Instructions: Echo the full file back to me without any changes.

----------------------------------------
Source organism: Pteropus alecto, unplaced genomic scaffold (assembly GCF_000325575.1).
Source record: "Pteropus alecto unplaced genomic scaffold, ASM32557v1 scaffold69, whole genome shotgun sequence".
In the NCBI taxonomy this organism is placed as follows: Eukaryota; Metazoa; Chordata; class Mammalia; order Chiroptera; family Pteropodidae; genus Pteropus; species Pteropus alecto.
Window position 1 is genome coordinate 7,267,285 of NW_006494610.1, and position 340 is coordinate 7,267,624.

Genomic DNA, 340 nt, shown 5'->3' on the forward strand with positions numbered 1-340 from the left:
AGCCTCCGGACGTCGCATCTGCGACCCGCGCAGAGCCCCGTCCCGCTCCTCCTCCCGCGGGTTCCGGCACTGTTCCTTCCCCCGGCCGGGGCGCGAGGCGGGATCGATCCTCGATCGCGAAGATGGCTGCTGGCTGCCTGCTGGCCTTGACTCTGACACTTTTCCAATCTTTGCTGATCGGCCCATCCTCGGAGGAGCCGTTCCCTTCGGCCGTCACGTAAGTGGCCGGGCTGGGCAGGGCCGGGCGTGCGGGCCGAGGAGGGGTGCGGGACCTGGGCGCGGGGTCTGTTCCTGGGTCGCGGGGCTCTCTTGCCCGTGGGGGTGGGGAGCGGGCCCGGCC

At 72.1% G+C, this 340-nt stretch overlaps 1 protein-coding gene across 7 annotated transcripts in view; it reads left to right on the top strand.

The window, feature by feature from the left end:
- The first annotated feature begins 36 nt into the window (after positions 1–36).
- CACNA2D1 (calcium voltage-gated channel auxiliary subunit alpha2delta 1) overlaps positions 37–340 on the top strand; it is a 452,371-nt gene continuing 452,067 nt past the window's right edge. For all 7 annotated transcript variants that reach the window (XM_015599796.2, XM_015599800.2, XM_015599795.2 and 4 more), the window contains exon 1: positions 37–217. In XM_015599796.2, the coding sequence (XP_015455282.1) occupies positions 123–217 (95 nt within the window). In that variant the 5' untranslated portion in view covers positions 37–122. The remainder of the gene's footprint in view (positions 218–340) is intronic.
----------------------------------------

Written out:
Source organism: Pteropus alecto, unplaced genomic scaffold (assembly GCF_000325575.1).
Source record: "Pteropus alecto unplaced genomic scaffold, ASM32557v1 scaffold69, whole genome shotgun sequence".
In the NCBI taxonomy this organism is placed as follows: Eukaryota; Metazoa; Chordata; class Mammalia; order Chiroptera; family Pteropodidae; genus Pteropus; species Pteropus alecto.
Window position 1 is genome coordinate 7,267,285 of NW_006494610.1, and position 340 is coordinate 7,267,624.

Genomic DNA, 340 nt, shown 5'->3' on the forward strand with positions numbered 1-340 from the left:
AGCCTCCGGACGTCGCATCTGCGACCCGCGCAGAGCCCCGTCCCGCTCCTCCTCCCGCGGGTTCCGGCACTGTTCCTTCCCCCGGCCGGGGCGCGAGGCGGGATCGATCCTCGATCGCGAAGATGGCTGCTGGCTGCCTGCTGGCCTTGACTCTGACACTTTTCCAATCTTTGCTGATCGGCCCATCCTCGGAGGAGCCGTTCCCTTCGGCCGTCACGTAAGTGGCCGGGCTGGGCAGGGCCGGGCGTGCGGGCCGAGGAGGGGTGCGGGACCTGGGCGCGGGGTCTGTTCCTGGGTCGCGGGGCTCTCTTGCCCGTGGGGGTGGGGAGCGGGCCCGGCC

At 72.1% G+C, this 340-nt stretch overlaps 1 protein-coding gene across 7 annotated transcripts in view; it reads left to right on the top strand.

The window, feature by feature from the left end:
- The first annotated feature begins 36 nt into the window (after positions 1–36).
- CACNA2D1 (calcium voltage-gated channel auxiliary subunit alpha2delta 1) overlaps positions 37–340 on the top strand; it is a 452,371-nt gene continuing 452,067 nt past the window's right edge. For all 7 annotated transcript variants that reach the window (XM_015599796.2, XM_015599800.2, XM_015599795.2 and 4 more), the window contains exon 1: positions 37–217. In XM_015599796.2, the coding sequence (XP_015455282.1) occupies positions 123–217 (95 nt within the window). In that variant the 5' untranslated portion in view covers positions 37–122. The remainder of the gene's footprint in view (positions 218–340) is intronic.